Alzheimer's: The Forgotten Disease | Teen Ink

Alzheimer's: The Forgotten Disease

December 25, 2012
By sweetdollsarah BRONZE, Hemet, California
sweetdollsarah BRONZE, Hemet, California
3 articles 0 photos 33 comments

Favorite Quote:
"Love me or Hate me it's still an obsession." --I don't know who wrote or said this quote got it off a friends school book and it stuck with me. "Pickles!" --I just say this all the time!! "It's not that I'm afraid to die, I just don't want to be there when it happens." -- Woody Allen

Sometimes we’ll hear about it. About how someone’s Grandma can’t remember their name. Or about how someone else’s Grandpa can’t seem to remember a recent fishing trip. But we don’t think about it. I know I didn't. I didn't think it was that important. I didn’t think that Alzheimer’s was an important disease, like cancer. But it’s just as important, if not more. My Nana, who was an avid baker and all together lovely person, was diagnosed with Alzheimer’s disease four years ago, and she hasn't been the same since. At first it wasn't so bad, she’d ask the same question maybe two or three times, or forget what she was saying. Then it slowly got worse. She’d forget to wear clean clothes, and couldn't remember where she put things. Sometimes she’d even forget where she lived. About two years ago her symptoms got even worse, she wouldn't go into the kitchen that she loved so much, and she’d forget who some people were. This last summer was just terrible for her and everyone around her. She forgot things about herself, and she always asked for her parents. She couldn't go to the bathroom alone because she’d forget to flush or wash her hands. She’d hide things and then cry when she couldn't find them. I mean, she was still the sweet lovely person she always was, but she could no longer hold conversations, or be left alone. This year she is in the last stage of the seven stages of Alzheimer’s. She has to have two people taking care of her at all times. She sleeps on a hospital bed in her own home, because she can’t climb onto her bed. She’s either in that bed or in her wheel chair. I remember her doing so much. She baked for her church, and grew vegetables in her backyard, and now she doesn't even leave her house. This disease, which is the 6th leading cause of death in America due to the loss in motor skills and brain activity, has changed her forever. This disease that ruins so many lives, has started to ruin mine. I received the news this morning that this Christmas will be my Nana’s last. She will not live see next Christmas. So whenever I hear someone say Alzheimer’s isn’t an important disease, and that instead of finding its cure we should find a cure for cancer, it hurts. Because Alzheimer’s is a disease where you lose every piece of who you are painstakingly slow. It has no chemotherapy that might send its victim into remission. No. You just have to watch as they slowly forget who, you are. You have to watch as they forget who, they are. Alzheimer’s is a disease that takes away our Grandma’s and Grandpa’s, but not just them it also affects younger people, some as young as forty. In all it affects 5.4 million people in America, and it has more deaths in recent years than any cancer. So tell me, why is cancer so much more important? Why should Alzheimer’s be over looked? In my honest opinion, Alzheimer’s disease is more important than cancer. I’m not saying that because, my Nana has been affected by it, but because these people who are forgetting these things about their lives and ours, have so much to teach us. And we have so much to learn from them about wars, the evils of racism, baking, and most of all love. But we can’t learn from them if they’ve forgotten. And if they’ve forgotten then we’ve forgotten, and it’s lost forever. It may be in textbooks, and non-fictions, but it’s not the same. We feel no passion for the past as we do when we learn it from these important individuals. This disease affects so many, and it would mean the world to me if people who aren't directly affected by would learn about it. Would teach themselves that this disease is serious. Because it is. Because you never know when it might be too late to learn about it. You never know when it will strike your family. I didn't. But I wish I did. I wish I’d learned something about it. I wish I’d known what to say or what to do, so that I’m not always so worried about if something I say will set her off because she doesn't remember it. Because all that worrying, it stops me from actually enjoying my precious few days with her. And I wouldn't want that for any of you. Not a single one of you.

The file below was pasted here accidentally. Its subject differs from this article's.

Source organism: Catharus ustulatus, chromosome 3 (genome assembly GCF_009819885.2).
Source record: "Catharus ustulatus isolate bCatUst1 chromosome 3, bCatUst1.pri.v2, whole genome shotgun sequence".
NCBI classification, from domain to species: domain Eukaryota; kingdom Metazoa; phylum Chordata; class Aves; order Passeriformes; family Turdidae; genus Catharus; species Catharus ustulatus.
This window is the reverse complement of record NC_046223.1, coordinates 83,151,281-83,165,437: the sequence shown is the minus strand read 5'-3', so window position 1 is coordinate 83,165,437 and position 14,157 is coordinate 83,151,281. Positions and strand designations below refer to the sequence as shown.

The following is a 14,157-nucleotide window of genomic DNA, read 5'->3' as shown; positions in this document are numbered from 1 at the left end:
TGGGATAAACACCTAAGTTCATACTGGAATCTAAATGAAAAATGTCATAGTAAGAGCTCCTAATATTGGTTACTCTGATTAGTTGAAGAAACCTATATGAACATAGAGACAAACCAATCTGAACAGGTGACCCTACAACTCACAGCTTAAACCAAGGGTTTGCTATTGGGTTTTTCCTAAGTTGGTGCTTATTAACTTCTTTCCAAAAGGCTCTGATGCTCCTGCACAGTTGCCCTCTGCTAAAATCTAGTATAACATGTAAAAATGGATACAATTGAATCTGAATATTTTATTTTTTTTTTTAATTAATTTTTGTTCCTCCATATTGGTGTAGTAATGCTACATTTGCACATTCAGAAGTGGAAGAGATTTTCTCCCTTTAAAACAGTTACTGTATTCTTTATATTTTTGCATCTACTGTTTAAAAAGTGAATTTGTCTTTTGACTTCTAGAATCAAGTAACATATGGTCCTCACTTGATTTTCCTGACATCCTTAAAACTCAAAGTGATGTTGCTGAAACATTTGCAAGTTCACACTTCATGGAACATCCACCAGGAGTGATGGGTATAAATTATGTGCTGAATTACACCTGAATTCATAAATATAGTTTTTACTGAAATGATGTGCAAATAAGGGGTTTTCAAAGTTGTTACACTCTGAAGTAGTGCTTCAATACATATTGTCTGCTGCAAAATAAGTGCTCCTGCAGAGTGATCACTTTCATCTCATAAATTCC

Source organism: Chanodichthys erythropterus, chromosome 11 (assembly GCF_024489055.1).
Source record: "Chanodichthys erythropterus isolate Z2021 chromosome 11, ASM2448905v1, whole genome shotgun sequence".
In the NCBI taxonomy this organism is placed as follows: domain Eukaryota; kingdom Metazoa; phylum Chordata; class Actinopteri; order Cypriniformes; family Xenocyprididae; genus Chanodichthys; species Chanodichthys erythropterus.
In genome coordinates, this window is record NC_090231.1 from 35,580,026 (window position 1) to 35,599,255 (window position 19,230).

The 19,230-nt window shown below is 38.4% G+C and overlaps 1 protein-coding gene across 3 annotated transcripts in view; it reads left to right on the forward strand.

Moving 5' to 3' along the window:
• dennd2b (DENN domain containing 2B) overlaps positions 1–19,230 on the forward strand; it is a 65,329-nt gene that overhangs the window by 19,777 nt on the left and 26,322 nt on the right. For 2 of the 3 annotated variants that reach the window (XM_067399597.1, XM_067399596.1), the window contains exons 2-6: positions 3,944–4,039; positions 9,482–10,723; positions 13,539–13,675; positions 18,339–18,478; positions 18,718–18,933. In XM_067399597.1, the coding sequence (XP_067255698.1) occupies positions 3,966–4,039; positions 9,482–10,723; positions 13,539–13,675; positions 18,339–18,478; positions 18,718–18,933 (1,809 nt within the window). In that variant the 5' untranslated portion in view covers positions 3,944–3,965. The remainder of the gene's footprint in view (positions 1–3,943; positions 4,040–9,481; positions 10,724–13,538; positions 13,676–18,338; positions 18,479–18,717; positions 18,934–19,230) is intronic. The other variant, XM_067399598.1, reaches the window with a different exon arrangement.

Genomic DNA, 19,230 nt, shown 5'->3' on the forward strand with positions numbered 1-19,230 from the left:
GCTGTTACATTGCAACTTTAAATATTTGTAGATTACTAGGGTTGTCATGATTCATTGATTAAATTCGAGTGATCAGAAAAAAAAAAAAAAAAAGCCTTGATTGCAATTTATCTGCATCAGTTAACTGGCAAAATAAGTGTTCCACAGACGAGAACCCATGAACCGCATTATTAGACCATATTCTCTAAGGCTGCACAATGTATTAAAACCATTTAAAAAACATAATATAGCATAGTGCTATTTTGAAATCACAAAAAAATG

The author's comments:
What inspired me to write this was the news in my E-mail that this was my Nana's last Christmas because of this terrible cruel disease.

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